A Love Letter to The Room

Tin Geber

On 12 May 2017 Tin Geber, our Design and Technology Lead, left The Engine Room to pursue studies in computational arts. We wish him the best of luck, and are looking forward to what he will bring back to the good fight with his new-found skills. These are his leaving thoughts.

You can catch up on Tin’s latest endeavours on Twitter (@tingeber) and on his blog, https://tin.fyi, where he writes about technology, art, algorithms, and activism.

In early 2014, The Engine Room made me a job proposal. I was very curious. Until then, I collaborated on some projects with the Room — enough to realise things were being done differently there.

I was a relative newbie in the tech for social good sector, having worked for a couple of years on land rights and technology, and having dipped my toes in data openness, civic tech, and governmental transparency. I had enough experience, at the time, to start wondering whether critical questions were being glazed over due to the hype of newness — such as the actual impact of data and technology; the practical challenges of merging tech and development; or ethical and moral issues that arise from collecting personal data for the social good. I was already showing embrional signs of buzzword fatigue and an aversion to techno-determinism.

While mulling over these peas in the tech for good mattress, I found myself in the company of people who were not only asking those questions themselves, but actively using them as their guiding light: putting the uncomfortable front and centre. I was also humbled and inspired by the sheer brilliance of their ideas. They say if you’re the smartest person in the room, you should change rooms. The Engine Room held the smartest people I encountered to date.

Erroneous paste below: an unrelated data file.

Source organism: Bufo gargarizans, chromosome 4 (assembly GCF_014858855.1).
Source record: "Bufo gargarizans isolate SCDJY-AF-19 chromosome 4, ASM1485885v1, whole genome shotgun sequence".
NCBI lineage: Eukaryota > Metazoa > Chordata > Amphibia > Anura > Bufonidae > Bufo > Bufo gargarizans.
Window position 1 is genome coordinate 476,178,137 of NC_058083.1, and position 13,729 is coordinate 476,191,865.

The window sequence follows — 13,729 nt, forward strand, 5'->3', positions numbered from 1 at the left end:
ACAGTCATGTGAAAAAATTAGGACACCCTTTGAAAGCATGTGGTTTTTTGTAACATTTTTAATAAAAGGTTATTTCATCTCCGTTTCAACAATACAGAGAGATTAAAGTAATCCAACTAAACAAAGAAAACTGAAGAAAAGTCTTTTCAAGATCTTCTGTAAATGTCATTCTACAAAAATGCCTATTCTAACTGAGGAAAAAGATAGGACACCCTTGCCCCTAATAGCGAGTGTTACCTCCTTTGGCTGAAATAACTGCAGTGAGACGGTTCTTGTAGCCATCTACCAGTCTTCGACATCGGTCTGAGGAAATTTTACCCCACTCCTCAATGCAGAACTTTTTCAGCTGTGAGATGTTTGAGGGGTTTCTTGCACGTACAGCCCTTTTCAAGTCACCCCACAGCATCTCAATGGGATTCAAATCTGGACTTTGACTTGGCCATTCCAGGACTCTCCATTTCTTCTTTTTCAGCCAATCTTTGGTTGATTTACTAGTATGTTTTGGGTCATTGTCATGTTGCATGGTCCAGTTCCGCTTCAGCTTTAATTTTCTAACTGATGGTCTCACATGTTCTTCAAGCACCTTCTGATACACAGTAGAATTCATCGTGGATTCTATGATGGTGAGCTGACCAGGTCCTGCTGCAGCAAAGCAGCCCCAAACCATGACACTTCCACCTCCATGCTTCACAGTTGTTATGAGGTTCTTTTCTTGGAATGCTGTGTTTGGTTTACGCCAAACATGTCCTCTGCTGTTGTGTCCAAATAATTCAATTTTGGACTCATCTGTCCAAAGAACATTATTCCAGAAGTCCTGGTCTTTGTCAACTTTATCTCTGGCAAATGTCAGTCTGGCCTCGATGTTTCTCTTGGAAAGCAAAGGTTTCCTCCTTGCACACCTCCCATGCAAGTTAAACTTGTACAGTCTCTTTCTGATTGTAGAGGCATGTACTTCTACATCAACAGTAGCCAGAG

They say if you’re the smartest person in the room, you should change rooms. The Engine Room held the smartest people I encountered to date.

3(0) years later

I could quantify my Engine Room experience with countries I visited and worked in (over 30), organisations and activists I worked with (easily a hundred), workshops I led (over 20 with hundreds of participants) — but numbers don’t tell a story of quality.

I saw responsible data grow in concept, community, and practice. I play-tested forest conservation campaigns with Indonesian activists. I collaborated on civic tech projects from Buenos Aires to Belgrade to Dushanbe to Kathmandu. I designed role-playing games for human rights activists, interactive games on sexual assault, and Catan-like board games on humanitarian aid. I taught digital security to UN officials, grassroots activists, and high school children.

I was lucky to do all that in a relentlessly self-critical environment. In The Engine Room, we would spend hours asking ourselves: are we helping? How are we helping? Can this be done differently? Are we the best positioned to do this?

I was endlessly inspired by the people I met while working with The Engine Room: the hardworking, earnest, caring, passionate, badass activists that spent their days pursuing a goal in spite of repressive regimes, threats, intimidations, lack of resources, or just general apathy. And on top, there was The Engine Room team.

Indonesian rainforest activists working on their campaigns – CC-BY-SA Tin Geber


People are what makes The Engine Room so important to me, and so hard to leave. In the last three years, I chose not to have a permanent home. I swapped between Italy, the USA, Croatia, and Germany, and oh so many planes. I wanted to be on call, ready and flexible whenever needed. Not having roots will destabilise the staunchest oak (and I’m not an oak – more of a willow tree). This setup and pace were possible thanks to an internal support net of wonderful human beings: I would always find refuge (sometimes literally), kind words, and support from my colleagues. Their patience is boundless, their skills are sky-high, their humanity is unparallelled.

People are what makes The Engine Room so important to me, and so hard to leave.

Friends and family. CC BY SA Tin Geber


These rollercoaster 3 years turned out to be everything I expected, and quite a bit more than what I thought possible. I saw The Engine Room grow in size and ability, and I grew with it: from project manager to design and technology lead. Looking back fills me with pride and happiness, and looking forward excites me for the awesome potential The Engine Room holds in becoming ever more capable and relevant to support change and do good.

Me feeling pretty good about myself, OK Festival Berlin, 2015 – CC BY SA Tin Geber


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